sacrificed animals had post-mortem neuropathological examinations and Western blots to
determine the presence or absence of the misfolded ‘prion’ protein (PrPTSE).
Results: No transmissions occurred in any of the animals inoculated with
blood components from patients with sporadic or variant CJD. All donor chimpanzees
(sCJD and GSS) became symptomatic within 6 weeks of their pre-clinical phase
plasmapheresis, several months earlier than the expected onset of illness.
One monkey inoculated with purified leukocytes from a pre-clinical GSS
chimpanzee developed disease after 36 months.
Conclusion: No infectivity was found in small volumes of blood components
from 4 patients with sporadic CJD and 3 patients with variant CJD.


***However, a single transmission from a chimpanzee-passaged strain of GSS
shows that infectivity may be present in leukocytes, and the ‘shock’ of general anaesthesia and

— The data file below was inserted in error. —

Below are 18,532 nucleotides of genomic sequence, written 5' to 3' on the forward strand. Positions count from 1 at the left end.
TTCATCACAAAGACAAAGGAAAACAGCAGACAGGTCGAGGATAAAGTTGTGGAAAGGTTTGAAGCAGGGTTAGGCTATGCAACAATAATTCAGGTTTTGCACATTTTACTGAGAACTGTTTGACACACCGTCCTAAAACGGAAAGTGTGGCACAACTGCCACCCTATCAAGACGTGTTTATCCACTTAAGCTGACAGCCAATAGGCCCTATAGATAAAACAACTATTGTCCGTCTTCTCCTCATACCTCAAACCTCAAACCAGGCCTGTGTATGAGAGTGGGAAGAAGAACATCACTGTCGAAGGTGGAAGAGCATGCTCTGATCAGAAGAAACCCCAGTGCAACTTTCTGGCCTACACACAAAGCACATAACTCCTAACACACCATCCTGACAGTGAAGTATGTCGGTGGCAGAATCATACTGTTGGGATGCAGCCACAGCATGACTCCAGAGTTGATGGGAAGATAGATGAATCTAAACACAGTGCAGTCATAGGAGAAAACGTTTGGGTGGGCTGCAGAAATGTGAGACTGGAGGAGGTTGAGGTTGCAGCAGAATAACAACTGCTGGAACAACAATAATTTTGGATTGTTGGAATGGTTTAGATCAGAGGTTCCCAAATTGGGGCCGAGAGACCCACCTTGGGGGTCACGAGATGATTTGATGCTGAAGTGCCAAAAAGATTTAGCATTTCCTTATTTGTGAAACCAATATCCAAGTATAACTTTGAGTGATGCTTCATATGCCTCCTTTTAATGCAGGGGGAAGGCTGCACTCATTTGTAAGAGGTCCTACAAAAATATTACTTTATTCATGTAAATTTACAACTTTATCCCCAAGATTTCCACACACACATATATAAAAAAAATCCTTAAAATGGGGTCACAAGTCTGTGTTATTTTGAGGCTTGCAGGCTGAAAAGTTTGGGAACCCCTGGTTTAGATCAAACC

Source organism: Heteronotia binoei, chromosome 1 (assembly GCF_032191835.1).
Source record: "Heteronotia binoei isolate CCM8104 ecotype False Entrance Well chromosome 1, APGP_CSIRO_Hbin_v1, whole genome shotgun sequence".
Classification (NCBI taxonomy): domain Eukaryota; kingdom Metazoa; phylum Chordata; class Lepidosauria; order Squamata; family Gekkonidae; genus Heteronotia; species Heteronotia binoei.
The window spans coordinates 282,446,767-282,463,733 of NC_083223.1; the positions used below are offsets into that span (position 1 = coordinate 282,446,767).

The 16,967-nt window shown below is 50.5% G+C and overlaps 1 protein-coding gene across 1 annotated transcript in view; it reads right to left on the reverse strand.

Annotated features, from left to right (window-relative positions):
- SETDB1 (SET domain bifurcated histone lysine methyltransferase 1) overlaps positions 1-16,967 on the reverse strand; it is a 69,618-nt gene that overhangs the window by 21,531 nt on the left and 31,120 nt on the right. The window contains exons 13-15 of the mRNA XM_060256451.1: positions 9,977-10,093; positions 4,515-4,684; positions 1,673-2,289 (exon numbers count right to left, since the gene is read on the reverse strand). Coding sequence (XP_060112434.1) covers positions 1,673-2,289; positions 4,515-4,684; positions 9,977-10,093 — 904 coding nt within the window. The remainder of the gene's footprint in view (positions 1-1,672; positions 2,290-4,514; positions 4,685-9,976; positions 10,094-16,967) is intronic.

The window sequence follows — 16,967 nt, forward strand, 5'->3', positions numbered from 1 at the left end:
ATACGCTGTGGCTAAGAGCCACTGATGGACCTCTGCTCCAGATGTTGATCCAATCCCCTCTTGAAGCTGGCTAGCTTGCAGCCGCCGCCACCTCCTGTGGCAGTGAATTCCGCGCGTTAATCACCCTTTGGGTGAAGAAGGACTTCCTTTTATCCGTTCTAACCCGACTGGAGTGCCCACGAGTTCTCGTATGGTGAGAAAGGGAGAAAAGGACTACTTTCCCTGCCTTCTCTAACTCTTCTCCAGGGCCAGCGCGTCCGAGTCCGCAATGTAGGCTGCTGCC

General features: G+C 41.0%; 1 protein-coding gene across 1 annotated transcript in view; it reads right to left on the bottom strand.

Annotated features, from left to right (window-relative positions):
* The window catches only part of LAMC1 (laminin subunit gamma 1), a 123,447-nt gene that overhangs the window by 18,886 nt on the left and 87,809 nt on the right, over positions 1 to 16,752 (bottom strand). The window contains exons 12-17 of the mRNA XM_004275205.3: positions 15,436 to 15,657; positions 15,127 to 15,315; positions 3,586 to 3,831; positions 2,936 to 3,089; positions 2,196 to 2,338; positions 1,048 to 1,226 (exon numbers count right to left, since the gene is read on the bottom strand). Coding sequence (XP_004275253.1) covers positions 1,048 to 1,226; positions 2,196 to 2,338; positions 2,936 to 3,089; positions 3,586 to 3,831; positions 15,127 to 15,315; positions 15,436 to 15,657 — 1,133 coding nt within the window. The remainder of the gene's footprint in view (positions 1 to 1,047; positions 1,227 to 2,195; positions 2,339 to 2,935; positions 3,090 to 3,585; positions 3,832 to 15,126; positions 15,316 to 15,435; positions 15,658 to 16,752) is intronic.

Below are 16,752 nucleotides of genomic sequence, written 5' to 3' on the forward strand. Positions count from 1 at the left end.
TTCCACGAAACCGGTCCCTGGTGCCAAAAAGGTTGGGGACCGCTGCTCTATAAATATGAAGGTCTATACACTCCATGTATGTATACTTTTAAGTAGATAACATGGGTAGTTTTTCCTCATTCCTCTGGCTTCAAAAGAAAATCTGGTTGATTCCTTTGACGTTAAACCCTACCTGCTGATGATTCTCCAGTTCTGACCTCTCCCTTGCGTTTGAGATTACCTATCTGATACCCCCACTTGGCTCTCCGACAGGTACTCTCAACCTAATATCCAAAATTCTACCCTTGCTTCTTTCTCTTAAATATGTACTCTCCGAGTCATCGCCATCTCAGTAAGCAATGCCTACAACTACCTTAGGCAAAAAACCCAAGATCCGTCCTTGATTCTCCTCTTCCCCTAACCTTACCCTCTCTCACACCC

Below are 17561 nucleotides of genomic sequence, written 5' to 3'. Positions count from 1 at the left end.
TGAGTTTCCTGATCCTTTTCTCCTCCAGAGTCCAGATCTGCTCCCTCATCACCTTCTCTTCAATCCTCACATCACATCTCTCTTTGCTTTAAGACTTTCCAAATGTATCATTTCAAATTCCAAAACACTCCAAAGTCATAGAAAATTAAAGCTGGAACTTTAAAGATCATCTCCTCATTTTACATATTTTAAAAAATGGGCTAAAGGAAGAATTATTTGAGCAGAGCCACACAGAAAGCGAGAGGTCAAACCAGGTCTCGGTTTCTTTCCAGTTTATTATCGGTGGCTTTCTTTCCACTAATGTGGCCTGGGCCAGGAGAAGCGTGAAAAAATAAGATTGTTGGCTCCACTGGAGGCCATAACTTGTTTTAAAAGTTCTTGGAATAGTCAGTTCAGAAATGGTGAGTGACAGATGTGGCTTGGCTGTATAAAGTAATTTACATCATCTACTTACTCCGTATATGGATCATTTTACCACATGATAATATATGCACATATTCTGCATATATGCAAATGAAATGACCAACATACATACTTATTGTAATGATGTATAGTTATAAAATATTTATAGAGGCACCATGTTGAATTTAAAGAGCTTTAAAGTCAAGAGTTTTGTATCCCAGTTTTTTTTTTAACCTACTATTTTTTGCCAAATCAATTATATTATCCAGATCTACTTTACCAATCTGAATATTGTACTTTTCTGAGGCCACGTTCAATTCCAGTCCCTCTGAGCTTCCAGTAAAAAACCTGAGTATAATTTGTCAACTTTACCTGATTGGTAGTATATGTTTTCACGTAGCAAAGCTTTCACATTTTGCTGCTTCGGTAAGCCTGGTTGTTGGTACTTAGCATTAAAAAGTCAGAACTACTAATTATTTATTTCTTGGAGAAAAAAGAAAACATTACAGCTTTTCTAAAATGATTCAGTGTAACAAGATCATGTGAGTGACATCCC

plasmspheresis appears to have triggered the onset of illness in pre-clinical donor chimpanzees.


FC5.1.2
Interim Transmission Results in Cynomolgus Macaques Inoculated with BSE and
vCJD Blood Specimens


Lasmezas, C1; Lescoutra, N2; Comoy, E2; Holznagel, E3; Loewer, J3; Motzkus, D4;
Hunsmann, G4; Ingrosso, L5; Bierke, P6; Pocchiari, M5; Ironside, J7; Will,
R7; Deslys, JP2 1Scripps Florida, Infectology, USA; 2CEA, France; 3PEI, Germany; 4DPZ,
Germany; 5Istituto Superiore di Sanita, Italy; 6SMI, Sweden; 7CJD Surveillance Unit, UK


BSE and vCJD transmitted to cynomolgus macaques reproduce many features of
human vCJD, including clinical symptoms, neuropathological hallmarks of vCJD,
PrPres electrophoretical pattern and, most importantly, the wide distribution of
infectivity in peripheral organs. The latter characteristic distinguishes vCJD from sCJD
in both humans and cynomolgus macaques, and prompted us to use this non-human